Dependant on the negotiations of Brexit will be the future rise or fall in sterling: a deal that allows the UK to stay relatively close to the EU would be a major enabler of sterling strength through 2018. Whereas a so called “hard-Brexit” where the UK is further apart from the EU would lead to further weakness in the value of sterling.

To dig a little deeper at where Merlin generates its revenues, here is the breakdown of sales by geographic markets at the end of 2017:

United Kingdrom31%
North America27%
Asian Pacific18%



With growth set on the higher side of 7% through 2019 capital expenditure is expected to grow to levels seen in 2017. This increase will in part be offset through the use of financing partners such as investors and governments.

There are on-going talks between Merlin and the South Korean government for the funding of a new major South Korean attraction on which analysts are awaiting the result.

In addition to this, there has been recent reassurances from CEO Nick Varney that the 2020 New York Legoland is on track to open in 2020.


As the world has recovered from the 2009 financial crisis employment has risen to record highs across much of the developed world. This effect is especially pronounced in its UK market, with wage growth finally starting to bite opex (operational expenditure) at many of Merlins attractions.


Analysts expect opex growth above the current run rate of 2%-3%. There is no consensus yet on the proposed plans for productivity increases to offset the increased burden of labour cost pressures on the group. That said, there is a quiet sense of optimism that this approach will offset at least part of the wage pressures mentioned above.


There have been suggestions from the Merlin management that have stated issues at particular attractions due to execution at the park operation level. This is perhaps caused by the relatively large scope and discretion that individual park managements have control over in relation to the park they run and manage. While this is often a strength that allows innovation and improves the quality of service provided, it can just as easily end up as a costly mistake, and this highlights the inherent weakness of this delegation.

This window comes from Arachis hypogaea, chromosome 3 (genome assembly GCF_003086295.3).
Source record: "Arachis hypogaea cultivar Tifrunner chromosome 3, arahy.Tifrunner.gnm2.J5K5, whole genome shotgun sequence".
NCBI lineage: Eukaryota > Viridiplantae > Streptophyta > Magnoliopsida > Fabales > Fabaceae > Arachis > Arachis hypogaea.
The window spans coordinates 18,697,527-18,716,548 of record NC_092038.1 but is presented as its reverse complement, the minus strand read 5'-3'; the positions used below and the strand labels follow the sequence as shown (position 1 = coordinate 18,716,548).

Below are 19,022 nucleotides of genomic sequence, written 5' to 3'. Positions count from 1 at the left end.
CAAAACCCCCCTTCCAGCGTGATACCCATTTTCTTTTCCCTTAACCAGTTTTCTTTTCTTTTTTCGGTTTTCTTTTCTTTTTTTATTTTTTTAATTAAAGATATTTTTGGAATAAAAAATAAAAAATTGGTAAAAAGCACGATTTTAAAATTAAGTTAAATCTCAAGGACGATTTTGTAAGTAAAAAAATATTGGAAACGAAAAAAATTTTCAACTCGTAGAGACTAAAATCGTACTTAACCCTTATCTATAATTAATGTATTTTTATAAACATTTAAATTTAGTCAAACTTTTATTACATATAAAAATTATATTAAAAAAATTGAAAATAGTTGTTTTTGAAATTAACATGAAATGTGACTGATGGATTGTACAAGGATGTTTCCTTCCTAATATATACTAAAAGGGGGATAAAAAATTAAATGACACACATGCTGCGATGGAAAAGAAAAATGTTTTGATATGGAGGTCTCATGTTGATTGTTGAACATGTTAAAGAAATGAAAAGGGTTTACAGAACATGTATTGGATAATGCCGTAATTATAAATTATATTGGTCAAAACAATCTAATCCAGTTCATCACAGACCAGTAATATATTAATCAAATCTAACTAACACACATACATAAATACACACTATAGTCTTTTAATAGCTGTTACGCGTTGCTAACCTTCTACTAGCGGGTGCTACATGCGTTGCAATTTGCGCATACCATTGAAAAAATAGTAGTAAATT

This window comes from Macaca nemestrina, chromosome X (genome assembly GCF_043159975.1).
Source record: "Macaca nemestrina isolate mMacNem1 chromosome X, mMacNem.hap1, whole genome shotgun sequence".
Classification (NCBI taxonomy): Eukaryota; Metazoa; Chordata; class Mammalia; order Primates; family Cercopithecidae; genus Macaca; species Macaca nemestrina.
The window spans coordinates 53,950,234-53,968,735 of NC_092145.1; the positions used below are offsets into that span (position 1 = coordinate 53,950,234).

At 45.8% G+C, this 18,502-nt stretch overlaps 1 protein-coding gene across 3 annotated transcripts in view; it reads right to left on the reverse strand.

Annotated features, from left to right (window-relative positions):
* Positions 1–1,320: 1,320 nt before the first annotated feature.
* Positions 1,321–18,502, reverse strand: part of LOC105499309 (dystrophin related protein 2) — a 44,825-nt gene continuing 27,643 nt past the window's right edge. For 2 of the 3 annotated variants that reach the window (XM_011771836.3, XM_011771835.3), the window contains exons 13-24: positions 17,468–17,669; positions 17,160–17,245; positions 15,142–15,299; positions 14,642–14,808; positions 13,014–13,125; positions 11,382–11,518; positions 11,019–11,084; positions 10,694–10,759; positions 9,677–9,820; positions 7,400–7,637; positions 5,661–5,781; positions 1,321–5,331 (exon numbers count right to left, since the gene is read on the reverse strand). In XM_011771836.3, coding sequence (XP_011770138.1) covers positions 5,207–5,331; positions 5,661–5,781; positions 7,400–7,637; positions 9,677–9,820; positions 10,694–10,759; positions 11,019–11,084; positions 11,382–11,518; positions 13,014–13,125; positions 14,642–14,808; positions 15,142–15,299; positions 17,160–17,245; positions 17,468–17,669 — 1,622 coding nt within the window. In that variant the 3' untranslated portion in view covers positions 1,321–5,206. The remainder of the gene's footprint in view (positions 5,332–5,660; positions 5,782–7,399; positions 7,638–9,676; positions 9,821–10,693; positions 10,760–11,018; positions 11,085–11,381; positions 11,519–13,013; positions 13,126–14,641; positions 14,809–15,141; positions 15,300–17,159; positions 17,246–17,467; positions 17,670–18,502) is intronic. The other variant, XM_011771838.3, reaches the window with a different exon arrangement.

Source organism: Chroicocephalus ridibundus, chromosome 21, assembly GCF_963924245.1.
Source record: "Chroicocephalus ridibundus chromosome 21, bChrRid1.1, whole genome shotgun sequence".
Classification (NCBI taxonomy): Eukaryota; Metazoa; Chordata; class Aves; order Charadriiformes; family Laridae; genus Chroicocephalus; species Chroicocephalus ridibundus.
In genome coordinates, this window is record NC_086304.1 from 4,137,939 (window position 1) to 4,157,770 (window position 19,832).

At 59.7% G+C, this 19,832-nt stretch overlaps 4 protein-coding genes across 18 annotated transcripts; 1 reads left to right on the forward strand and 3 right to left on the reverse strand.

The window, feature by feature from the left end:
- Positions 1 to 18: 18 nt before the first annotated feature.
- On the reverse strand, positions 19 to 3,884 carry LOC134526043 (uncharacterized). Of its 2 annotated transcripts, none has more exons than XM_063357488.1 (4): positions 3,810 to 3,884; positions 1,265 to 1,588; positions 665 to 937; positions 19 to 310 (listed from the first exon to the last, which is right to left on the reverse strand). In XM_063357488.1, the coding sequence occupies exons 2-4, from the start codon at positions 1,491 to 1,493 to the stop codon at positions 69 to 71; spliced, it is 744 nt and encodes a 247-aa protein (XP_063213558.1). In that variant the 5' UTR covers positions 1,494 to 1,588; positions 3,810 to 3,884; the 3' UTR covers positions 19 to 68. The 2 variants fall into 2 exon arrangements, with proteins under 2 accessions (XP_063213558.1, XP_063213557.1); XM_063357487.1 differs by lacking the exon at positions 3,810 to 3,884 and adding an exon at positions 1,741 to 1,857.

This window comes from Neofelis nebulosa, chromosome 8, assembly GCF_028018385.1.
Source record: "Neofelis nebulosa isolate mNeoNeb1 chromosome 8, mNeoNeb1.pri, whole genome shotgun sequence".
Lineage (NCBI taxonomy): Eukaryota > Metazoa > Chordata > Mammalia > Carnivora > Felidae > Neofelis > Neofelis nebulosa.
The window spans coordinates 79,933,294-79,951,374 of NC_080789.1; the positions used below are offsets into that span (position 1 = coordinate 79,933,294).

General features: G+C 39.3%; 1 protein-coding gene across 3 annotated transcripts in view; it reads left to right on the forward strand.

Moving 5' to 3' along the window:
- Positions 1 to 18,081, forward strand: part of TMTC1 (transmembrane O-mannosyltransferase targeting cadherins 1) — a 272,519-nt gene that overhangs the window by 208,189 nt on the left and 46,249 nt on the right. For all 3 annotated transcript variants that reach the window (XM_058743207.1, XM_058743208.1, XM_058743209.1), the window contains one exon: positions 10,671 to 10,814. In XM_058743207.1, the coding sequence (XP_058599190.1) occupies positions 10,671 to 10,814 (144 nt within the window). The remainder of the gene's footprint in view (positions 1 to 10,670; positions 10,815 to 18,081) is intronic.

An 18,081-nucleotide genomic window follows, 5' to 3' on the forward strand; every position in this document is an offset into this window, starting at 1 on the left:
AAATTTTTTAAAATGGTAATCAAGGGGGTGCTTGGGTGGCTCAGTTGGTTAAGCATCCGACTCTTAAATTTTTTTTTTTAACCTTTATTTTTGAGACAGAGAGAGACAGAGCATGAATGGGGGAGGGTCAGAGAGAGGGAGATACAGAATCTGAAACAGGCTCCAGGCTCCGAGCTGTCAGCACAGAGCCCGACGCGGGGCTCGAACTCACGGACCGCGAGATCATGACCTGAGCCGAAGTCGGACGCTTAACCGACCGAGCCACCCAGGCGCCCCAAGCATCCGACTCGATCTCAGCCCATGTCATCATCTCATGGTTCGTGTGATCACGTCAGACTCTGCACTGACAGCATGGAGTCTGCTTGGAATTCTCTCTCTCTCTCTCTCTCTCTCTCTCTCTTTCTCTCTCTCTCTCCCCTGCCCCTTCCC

This report will now look at a few key indicators of financial performance, but should not from as the complete (as it is far from it) basis of financial research. This is due to its limited scope in not including various important models and calculations, such as financial ratios and other issues we mention under “Further Financial Analysis”.

We will be using the following sources for our data:

1. Introduction to Merlin presentation from November 1st 2018

2. Trading Update from October 16th 2018

3. Annual Report & Accounts for 2017 released on March 23rd 2018

All these reports can be found on Merlins results page.

The headline figures from the annual report for 2017 include the following:

Total Revenues£1,594m
Operating Profits£323m
Pre-tax Profit£271m
Post Tax Profit£209m
Free Cashflow (Nov 18)£315m
Total Assets£3,180m
Total Debt£1,613m
Total Net Assets£1,567m
Market Capitalisation~£3.42bn


The first measure we will look at is profitability in relation to sales, which would be calculated as 209 / 1,594 * 100 = 13.1% profitability margins. This is perhaps on the lower side of expectations but this should increase slightly through 2018 as environmental factors remain favourable. This type of profitability margin is an indicator of management performance when benchmarked against competitors, which while outside the scope of this report would be worth perusing.


Overall levels of debt are not unduly concerning, and gearing ratios could be calculated to help formalise this. The results would indicate a moderate ability to raise capital at relatively reasonable rates, but there is no current plans by management to expand self-funded new attractions outside of the US and UK. Both markets of which the group understands well and where Merlin believes it could create acceptable returns on capital deployed.


The management have reiterated its commitment to dividends of between 35% and 40% of profits. This breaks down to 7.5 pence per share or 2.24% for 2018, up slightly from 2017 figures.

Merlin Entertainment is a leisure industry powerhouse, it has strong fundamentals and exciting projected growth over the next 3-5 years. It trades at a relatively high valuation that reflects its strong position and optimistic environment moving forward. For these reasons it is in no way a bargain at current prices, but strong growth over the coming 24 months has potential to see the stock move considerably higher. Current Horizon Rating as of December 2018: Hold.